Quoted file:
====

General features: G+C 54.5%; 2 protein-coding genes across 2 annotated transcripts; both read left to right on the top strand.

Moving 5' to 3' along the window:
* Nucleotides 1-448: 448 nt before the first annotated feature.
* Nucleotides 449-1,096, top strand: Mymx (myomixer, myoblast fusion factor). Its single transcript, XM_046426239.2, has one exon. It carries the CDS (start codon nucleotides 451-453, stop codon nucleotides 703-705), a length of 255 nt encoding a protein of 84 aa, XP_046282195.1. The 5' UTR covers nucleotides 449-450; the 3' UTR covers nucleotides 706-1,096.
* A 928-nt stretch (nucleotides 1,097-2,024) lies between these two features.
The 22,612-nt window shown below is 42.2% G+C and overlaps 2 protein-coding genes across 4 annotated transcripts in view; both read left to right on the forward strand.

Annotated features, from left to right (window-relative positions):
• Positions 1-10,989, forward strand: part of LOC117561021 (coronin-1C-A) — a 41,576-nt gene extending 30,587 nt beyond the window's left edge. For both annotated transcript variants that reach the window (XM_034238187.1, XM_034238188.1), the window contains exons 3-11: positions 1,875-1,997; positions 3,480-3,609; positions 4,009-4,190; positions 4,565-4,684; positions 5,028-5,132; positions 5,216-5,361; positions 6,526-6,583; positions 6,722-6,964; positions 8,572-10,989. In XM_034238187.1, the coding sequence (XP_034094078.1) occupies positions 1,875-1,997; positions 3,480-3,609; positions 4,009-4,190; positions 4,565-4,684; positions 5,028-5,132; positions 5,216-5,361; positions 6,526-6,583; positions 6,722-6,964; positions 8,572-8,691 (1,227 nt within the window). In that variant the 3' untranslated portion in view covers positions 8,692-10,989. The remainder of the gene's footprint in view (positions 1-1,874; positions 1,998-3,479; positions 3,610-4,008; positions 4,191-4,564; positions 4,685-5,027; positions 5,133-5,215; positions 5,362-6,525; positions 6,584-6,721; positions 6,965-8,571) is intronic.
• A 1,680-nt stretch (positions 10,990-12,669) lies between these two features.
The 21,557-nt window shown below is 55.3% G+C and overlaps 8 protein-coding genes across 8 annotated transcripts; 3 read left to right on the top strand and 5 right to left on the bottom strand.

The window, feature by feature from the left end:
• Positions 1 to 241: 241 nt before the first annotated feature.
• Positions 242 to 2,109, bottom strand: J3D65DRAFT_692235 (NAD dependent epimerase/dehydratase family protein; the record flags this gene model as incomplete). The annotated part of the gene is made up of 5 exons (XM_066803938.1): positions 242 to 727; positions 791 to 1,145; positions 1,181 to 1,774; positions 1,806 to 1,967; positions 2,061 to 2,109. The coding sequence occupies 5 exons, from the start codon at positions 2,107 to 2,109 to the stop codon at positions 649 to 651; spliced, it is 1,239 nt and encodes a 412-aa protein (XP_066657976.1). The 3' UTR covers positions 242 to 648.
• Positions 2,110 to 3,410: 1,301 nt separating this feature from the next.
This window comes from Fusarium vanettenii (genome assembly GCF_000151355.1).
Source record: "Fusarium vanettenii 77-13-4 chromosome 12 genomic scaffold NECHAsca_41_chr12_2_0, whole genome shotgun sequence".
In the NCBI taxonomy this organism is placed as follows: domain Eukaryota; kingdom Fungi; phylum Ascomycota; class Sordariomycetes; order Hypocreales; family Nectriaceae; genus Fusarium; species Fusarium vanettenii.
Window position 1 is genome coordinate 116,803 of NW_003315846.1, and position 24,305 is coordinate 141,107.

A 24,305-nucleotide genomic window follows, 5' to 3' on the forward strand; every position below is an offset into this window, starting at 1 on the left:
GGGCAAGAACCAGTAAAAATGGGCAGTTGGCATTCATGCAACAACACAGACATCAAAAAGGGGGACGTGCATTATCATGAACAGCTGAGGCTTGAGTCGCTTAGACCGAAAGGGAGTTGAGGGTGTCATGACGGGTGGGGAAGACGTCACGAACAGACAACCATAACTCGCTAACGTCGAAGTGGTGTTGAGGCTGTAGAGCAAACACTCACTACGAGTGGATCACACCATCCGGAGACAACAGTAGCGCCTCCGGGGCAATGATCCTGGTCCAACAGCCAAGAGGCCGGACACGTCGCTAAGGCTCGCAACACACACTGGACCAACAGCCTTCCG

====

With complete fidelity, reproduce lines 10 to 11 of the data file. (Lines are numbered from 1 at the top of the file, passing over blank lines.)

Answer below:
The 21,557-nt window shown below is 55.3% G+C and overlaps 8 protein-coding genes across 8 annotated transcripts; 3 read left to right on the top strand and 5 right to left on the bottom strand.

The window, feature by feature from the left end: